At the time of the transaction, Biotechna had but $700,000 in product sales in the three months ending September 30, 2001, a negative cash flow and no earnings. Its ability to satisfy Western European regulators was untested; its technology did not comply with Western commercial practice; and it was in need of substantial additional investment. However, SICOR's directors received a fairness opinion from an outside expert that the transaction with Salvi and his companies was fair to SICOR, and a committee of the two independent directors (those not financially involved with or controlled by Salvi) approved SICOR's purchase of Biotechna.

  SICOR's purchase of Biotechna closed July 25, 2001. Four months later, on October 16, 2001, SICOR and defendant Rakepoll Finance N.V. (Salvi's company) registered with the SEC and sold in a public offering 11,500,000 shares of SICOR's common stock, at a price of $17.715 per share. The sale included the 1,500,000 shares that SICOR had paid to Rakepoll Finance to acquire Biotechna. The sale occurred within a six-month period of Rakepoll Finance's purchase of the 1,500,000 shares, as consideration for Rakepoll Finance's sale of Biotechna to SICOR.*fn3

  Plaintiff alleged that SICOR's issuance of 1,500,000 shares of its stock to Salvi's controlled company on July 25, 2001 constituted a purchase by Salvi on that date of those shares, and that Salvi's purchase should be matched against Salvi's sales to the public and issuance of warrants to Banco. del Gottardo, on October 16, 2001. According to plaintiff, the transactions fell within the proscriptions of section 16(b) of the Securities Exchange Act, as purchases and sales "within any period of less than six months." Plaintiff alleged that the 1,500,000 shares issued by SICOR to Salvi and his companies on July 25, 2001 to purchase Biotechna, worth $28,704,750, Cannon, Aug. 28, 2003, Ex. A at 19. Page 5 should "inure to and be recoverable by the issuer," SICOR, since the consideration gained by SICOR, the ownership of Biotechna, plaintiffs alleged, was essentially valueless.

  Plaintiff's demand to SICOR's Board of Directors, and suit against defendants Carlo Salvi and Michael D. Cannon, and Salvi's companies, defendants Rakepoll Finance N.V., Karbona Industries Ltd. and Bio-Rakepoll NV (collectively, the "Settling Defendants"), followed. Plaintiff alleged that defendants violated section 16(b) of the Securities Exchange Act by profiting from short-swing purchases and sales of SICOR common stock, on July 25, 2001 and October 16, 2001, respectively. The Settling Defendants denied liability, and alleged that Biotechna was a valuable asset when sold to SICOR, that no profits resulted, and that the transactions, having been approved for fairness by a committee of the independent directors of SICOR's board of directors, were exempt under safe harbor provisions of section 16(b) and of SEC Rule 16b-3 thereunder.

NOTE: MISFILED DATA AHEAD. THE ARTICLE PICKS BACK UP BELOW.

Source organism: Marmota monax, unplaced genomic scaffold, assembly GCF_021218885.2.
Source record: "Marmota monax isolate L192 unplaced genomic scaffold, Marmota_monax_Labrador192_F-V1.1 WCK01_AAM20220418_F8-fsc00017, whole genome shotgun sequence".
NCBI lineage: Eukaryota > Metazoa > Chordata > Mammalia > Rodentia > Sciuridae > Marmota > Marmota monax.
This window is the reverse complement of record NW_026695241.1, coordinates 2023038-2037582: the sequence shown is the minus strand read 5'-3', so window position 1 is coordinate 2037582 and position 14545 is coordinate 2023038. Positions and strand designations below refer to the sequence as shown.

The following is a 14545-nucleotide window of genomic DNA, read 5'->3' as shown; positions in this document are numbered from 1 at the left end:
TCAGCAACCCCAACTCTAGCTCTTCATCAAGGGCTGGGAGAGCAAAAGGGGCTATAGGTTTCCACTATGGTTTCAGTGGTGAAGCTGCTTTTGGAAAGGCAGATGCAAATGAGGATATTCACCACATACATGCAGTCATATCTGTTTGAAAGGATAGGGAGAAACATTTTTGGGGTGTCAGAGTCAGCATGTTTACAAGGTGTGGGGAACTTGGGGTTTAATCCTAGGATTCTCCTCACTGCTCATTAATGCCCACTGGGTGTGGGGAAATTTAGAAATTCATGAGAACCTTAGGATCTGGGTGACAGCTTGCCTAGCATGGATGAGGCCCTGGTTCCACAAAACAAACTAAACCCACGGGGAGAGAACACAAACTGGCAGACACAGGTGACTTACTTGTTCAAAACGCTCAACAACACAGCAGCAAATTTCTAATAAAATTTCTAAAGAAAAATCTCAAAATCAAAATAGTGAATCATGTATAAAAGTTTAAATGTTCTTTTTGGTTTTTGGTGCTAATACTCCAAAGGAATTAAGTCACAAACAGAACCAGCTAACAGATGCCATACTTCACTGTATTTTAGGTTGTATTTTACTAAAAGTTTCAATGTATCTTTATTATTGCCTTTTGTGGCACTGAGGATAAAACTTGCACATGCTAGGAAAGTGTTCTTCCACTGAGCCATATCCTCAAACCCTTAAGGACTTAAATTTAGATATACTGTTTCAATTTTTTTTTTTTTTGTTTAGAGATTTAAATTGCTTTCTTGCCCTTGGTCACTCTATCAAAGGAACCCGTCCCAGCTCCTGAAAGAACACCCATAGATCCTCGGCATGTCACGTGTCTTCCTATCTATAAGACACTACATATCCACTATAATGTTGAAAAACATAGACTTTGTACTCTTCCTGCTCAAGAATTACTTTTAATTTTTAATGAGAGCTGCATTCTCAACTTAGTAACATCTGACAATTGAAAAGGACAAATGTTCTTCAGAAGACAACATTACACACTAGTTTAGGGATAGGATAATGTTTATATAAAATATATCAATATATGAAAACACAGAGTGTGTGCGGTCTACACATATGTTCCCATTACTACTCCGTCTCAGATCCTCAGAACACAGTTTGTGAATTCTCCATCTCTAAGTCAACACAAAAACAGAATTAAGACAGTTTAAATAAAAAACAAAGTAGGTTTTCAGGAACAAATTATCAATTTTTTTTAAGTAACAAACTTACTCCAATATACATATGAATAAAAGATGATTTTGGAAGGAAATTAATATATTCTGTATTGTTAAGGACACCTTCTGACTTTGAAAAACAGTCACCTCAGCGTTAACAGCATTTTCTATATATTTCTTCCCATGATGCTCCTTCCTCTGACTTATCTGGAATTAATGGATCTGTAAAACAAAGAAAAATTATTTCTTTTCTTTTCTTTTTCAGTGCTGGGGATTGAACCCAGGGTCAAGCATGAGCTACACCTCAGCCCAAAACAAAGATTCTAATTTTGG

Section 16(b) authorizes the SEC to exempt from liability "any transaction . . . as not comprehended within the purpose" of the statute. Rules 16b-3(a) and (d) exempt transactions between issuers and officers or directors that are approved either by "the affirmative votes of the holders of a majority of the securities of the issuer," or of the board's "disinterested directors." 17 C.F.R. § 240.16b-3(a), (d). Defendants allege that a committee of independent directors, that is, the two independent directors, Donald E. Panoz and Carlo Ruggieri, of the ten directors of SICOR, functioned with legal and accounting help between October 2000 and April 2001 to review the transactions, and recommended on April 9, 2001 that they be approved, and that SICOR's board of directors thereupon voted to approve the transactions effected July 25, 2001.


  Following discovery, defendants moved for summary judgment. Plaintiff opposed, and both sides filed briefs. Before the date for argument, however, the parties asked to be referred Page 6 to a Magistrate Judge, and agreed to settle before the Magistrate Judge. The parties filed a stipulation of settlement on July 14, 2003, the terms of which provided that the Settling Defendants would pay SICOR $10,750,000, while continuing to maintain that no wrongdoing had occurred and that the settlement was made to avoid litigation costs and to resolve the matter expeditiously. The parties argued that, at approximately 38 percent of maximum alleged recovery, the settlement was in SICOR's best interest.